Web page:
Today we released a new social login provider on the service, Github. Now websites primarily focused on a developer community can leverage Github as their social login on their site.
Adding Github as your social login provider is as simple as the rest, and as with any other provider you must first generate a Provider Client ID/Secret. To start, open a new browser window and go to and log in. Enter your application's name, homepage Url and a description, then enter your Stitchz authorization Callback Url, i.e. https://<yourappurl>/Github/v1/Authenticated. Finally click "Register application". Write down the Github generated Client ID and Secret. Figure 1.

Github Application Registration Form
Figure 1 - Github Application Registration Form

If you have already created an application on then log in and go to your Providers settings page, otherwise follow the steps in the blog post to get started. To add a new Social Login Provider click the plus (+) in the right hand corner, then select Github from the drop down list. Enter the Github generated Client ID and Secret into the Stitchz "App Key/ID" and "Secret Token" fields respectively. Click "Save". Figure 2.

Stitchz Github Provider Form
Figure 2 - Stitchz Github Provider Form


oauth web security

OAuth. It's a word that has gained a lot of publicity in the past eight or nine years, but what is it? If you've ever logged into a website, ahem Stitchz, with your Facebook or Twitter account then you've used it. In one simple sentence OAuth is a safe way to authorize access to a website without sharing your password.

Suppose a website,, has some really good content that you want to read. In order to read the content you must login but you already have dozens of username/password combinations for other websites. In this case, offers visitors the choice to login with their Facebook or Twitter account. Say you choose to log in with Facebook, the website redirects you to where Facebook asks you to enter your username and password. The credentials you enter are verified by Facebook and are never shared with the website you're attempting to gain access to. Upon successful authentication, Facebook redirects you back to the originating website with a special one time token. In the background, the website sends the special token back to Facebook for verification and to get a unique short lived access token generated by Facebook. With the access token in hand, the website can have a high level of certainty that you are who you say you are and grant you access to the secured content.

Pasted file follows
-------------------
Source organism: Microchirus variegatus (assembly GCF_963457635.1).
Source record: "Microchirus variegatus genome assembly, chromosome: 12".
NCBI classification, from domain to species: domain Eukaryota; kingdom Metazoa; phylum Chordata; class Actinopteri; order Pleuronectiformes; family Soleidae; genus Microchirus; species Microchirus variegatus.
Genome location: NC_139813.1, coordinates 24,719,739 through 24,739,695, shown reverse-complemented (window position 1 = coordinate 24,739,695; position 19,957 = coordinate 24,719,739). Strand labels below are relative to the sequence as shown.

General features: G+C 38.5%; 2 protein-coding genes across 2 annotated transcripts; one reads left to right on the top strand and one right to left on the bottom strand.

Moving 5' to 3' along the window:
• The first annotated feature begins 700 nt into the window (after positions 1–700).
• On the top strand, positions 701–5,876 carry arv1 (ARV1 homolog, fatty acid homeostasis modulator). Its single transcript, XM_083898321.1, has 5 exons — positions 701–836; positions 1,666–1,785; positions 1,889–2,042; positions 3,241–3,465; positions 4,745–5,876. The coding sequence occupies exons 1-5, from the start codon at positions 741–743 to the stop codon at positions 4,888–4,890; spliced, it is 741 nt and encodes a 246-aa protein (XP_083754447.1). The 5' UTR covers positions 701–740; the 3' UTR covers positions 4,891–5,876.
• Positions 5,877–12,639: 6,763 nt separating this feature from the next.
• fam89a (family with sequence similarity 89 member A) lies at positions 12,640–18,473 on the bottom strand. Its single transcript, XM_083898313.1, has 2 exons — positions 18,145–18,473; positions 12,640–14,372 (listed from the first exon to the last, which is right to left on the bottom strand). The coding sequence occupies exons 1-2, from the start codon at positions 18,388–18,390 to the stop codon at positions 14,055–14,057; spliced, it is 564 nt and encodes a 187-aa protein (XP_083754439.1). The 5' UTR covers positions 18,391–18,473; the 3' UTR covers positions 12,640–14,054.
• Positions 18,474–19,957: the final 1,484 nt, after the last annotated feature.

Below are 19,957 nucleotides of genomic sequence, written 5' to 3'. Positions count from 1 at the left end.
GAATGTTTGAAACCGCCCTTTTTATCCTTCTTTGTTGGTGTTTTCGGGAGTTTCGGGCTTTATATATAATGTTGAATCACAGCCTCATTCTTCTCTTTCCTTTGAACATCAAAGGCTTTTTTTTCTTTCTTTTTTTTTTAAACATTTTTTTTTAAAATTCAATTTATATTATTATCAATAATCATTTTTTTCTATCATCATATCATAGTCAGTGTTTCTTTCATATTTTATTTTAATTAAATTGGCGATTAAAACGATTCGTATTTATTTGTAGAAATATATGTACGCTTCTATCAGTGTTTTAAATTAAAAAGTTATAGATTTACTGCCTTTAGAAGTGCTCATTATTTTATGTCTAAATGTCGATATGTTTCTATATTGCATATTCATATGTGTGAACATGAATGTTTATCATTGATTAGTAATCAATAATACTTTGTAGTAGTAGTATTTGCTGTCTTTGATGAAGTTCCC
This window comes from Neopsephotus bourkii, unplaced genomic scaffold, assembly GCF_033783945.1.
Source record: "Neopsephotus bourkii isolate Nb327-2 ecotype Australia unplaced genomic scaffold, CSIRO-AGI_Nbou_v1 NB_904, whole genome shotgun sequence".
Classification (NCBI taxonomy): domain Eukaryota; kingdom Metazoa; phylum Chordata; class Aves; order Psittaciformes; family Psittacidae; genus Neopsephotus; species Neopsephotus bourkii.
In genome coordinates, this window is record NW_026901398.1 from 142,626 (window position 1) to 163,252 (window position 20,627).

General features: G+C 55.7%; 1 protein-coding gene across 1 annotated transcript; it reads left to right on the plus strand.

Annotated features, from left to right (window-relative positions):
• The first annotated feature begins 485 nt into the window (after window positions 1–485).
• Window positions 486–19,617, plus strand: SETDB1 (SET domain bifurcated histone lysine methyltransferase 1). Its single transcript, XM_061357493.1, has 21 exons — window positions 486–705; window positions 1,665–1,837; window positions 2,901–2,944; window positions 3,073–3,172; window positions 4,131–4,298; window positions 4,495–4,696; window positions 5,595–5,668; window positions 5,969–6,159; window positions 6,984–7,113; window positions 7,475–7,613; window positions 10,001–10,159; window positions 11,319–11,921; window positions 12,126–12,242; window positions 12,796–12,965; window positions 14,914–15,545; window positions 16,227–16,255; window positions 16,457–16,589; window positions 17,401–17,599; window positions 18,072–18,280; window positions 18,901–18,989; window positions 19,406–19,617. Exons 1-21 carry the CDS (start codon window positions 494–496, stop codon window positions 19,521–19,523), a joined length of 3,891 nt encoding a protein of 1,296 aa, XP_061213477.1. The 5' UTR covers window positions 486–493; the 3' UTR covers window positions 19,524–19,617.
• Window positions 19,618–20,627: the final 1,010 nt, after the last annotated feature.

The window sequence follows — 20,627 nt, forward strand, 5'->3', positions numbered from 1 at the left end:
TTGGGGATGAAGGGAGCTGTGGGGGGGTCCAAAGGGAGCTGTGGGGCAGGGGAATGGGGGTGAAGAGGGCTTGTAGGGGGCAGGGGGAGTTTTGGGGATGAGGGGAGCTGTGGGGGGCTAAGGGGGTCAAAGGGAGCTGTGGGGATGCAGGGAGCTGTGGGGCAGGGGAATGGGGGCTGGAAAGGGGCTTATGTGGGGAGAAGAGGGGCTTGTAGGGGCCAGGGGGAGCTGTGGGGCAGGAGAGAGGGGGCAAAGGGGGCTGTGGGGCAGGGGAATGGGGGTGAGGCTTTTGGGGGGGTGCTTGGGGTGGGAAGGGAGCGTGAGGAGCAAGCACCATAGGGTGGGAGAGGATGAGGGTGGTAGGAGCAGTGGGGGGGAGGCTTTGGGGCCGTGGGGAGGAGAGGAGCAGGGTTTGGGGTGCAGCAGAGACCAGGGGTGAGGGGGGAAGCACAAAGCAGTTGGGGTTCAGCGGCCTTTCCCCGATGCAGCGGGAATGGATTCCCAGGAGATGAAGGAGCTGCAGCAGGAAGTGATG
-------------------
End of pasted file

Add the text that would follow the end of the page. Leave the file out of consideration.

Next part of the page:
oauth web access token

The OAuth authorization scenario is very similar to using your photo ID or passport when boarding an airplane. The airline requires you to first authenticate with a trusted source, in this case the local government, and then upon inspection authorizes your entry into the airplane or terminal.

At this point you may be thinking, "that's great but how is this more secure than using a username/password?" In the scenario above there is a key step in the process, when you enter your password into the credentials are only processed by Facebook. Since Facebook sends the originating website a short lived access token no credentials are ever shared. This means that if the originating website is hacked, no passwords are leaked or compromised.

website security with OAuth

For example, let's say you visit a website you don't expect to return to, but if requires a log in to view some information. You're faced with the decision to create another username/password combination or you log in with your social identity. Since you don't plan on returning you log in with your social identity avoiding having to remember another website username and password.

There are some risks, but probably the most obvious risk is browsing unsecured websites, or websites that lack SSL encryption [1]. While OAuth is relatively safe when implemented correctly, there are ways evil-doers can sniff [2] unsecured web traffic. To mitigate this risk, make sure the login page your using starts with an "https" Url.

Wrap Up

OAuth is a simple and safe way to authorize access to a third party website without sharing your username and password. In place of your username and password combination an authorization server (e.g. Facebook) exchanges a unique token. A secure website using OAuth will have a high level of certainty that you are who you say and you don't have to share your username and password with websites you don't trust.




WordPress is the world’s most popular content management system (CMS) used by more than 60 million websites worldwide [1]. It's an open-source CMS written in PHP that is free to install and use with thousands of plug-ins and themes. WordPress started as a pure blogging platform in 2003 but has since evolved into a robust and versitle CMS used by millions. Supported by a large user community and several websites offering free support, getting help is usually quick and a selling point when choosing a CMS.

WordPress' robust plugin framework allows users to customize and extend common functionality to create a unique website experience. This article will explain how to install and activate the Stitchz Social Login WordPress plug-in to integrate social login providers like Facebook or Twitter to your WordPress site. As easy as WordPress is to install and configure so too is the Stitchz Social Login plug-in. Installing the plug-in follows the standard process, with that said, the details of the installation and configuration are covered in this article; for an abbreviated version of these steps check out .


  1. Log in as an administrator and go to the WordPress Admin console and click "Plugins" in the left navigation menu.